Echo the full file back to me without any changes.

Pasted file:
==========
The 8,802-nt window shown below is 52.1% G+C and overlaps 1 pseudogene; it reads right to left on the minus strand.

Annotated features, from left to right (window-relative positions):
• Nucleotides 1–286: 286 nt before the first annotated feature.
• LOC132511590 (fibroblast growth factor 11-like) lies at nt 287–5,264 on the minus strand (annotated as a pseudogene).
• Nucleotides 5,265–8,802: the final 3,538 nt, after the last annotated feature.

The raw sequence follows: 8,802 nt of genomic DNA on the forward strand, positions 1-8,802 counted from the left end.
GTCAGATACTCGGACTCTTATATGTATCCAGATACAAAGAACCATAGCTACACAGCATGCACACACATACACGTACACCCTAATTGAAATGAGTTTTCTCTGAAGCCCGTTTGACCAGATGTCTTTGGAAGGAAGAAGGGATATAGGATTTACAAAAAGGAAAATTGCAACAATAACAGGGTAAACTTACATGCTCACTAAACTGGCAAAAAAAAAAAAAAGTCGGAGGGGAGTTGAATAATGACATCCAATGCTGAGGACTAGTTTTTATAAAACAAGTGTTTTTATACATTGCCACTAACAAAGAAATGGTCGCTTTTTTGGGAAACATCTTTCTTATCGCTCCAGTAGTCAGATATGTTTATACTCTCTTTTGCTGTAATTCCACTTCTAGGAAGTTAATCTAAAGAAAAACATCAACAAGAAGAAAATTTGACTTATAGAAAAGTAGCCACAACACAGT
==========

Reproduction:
The 8,802-nt window shown below is 52.1% G+C and overlaps 1 pseudogene; it reads right to left on the minus strand.

Annotated features, from left to right (window-relative positions):
• Nucleotides 1–286: 286 nt before the first annotated feature.
• LOC132511590 (fibroblast growth factor 11-like) lies at nt 287–5,264 on the minus strand (annotated as a pseudogene).
• Nucleotides 5,265–8,802: the final 3,538 nt, after the last annotated feature.

The raw sequence follows: 8,802 nt of genomic DNA on the forward strand, positions 1-8,802 counted from the left end.
GTCAGATACTCGGACTCTTATATGTATCCAGATACAAAGAACCATAGCTACACAGCATGCACACACATACACGTACACCCTAATTGAAATGAGTTTTCTCTGAAGCCCGTTTGACCAGATGTCTTTGGAAGGAAGAAGGGATATAGGATTTACAAAAAGGAAAATTGCAACAATAACAGGGTAAACTTACATGCTCACTAAACTGGCAAAAAAAAAAAAAAGTCGGAGGGGAGTTGAATAATGACATCCAATGCTGAGGACTAGTTTTTATAAAACAAGTGTTTTTATACATTGCCACTAACAAAGAAATGGTCGCTTTTTTGGGAAACATCTTTCTTATCGCTCCAGTAGTCAGATATGTTTATACTCTCTTTTGCTGTAATTCCACTTCTAGGAAGTTAATCTAAAGAAAAACATCAACAAGAAGAAAATTTGACTTATAGAAAAGTAGCCACAACACAGT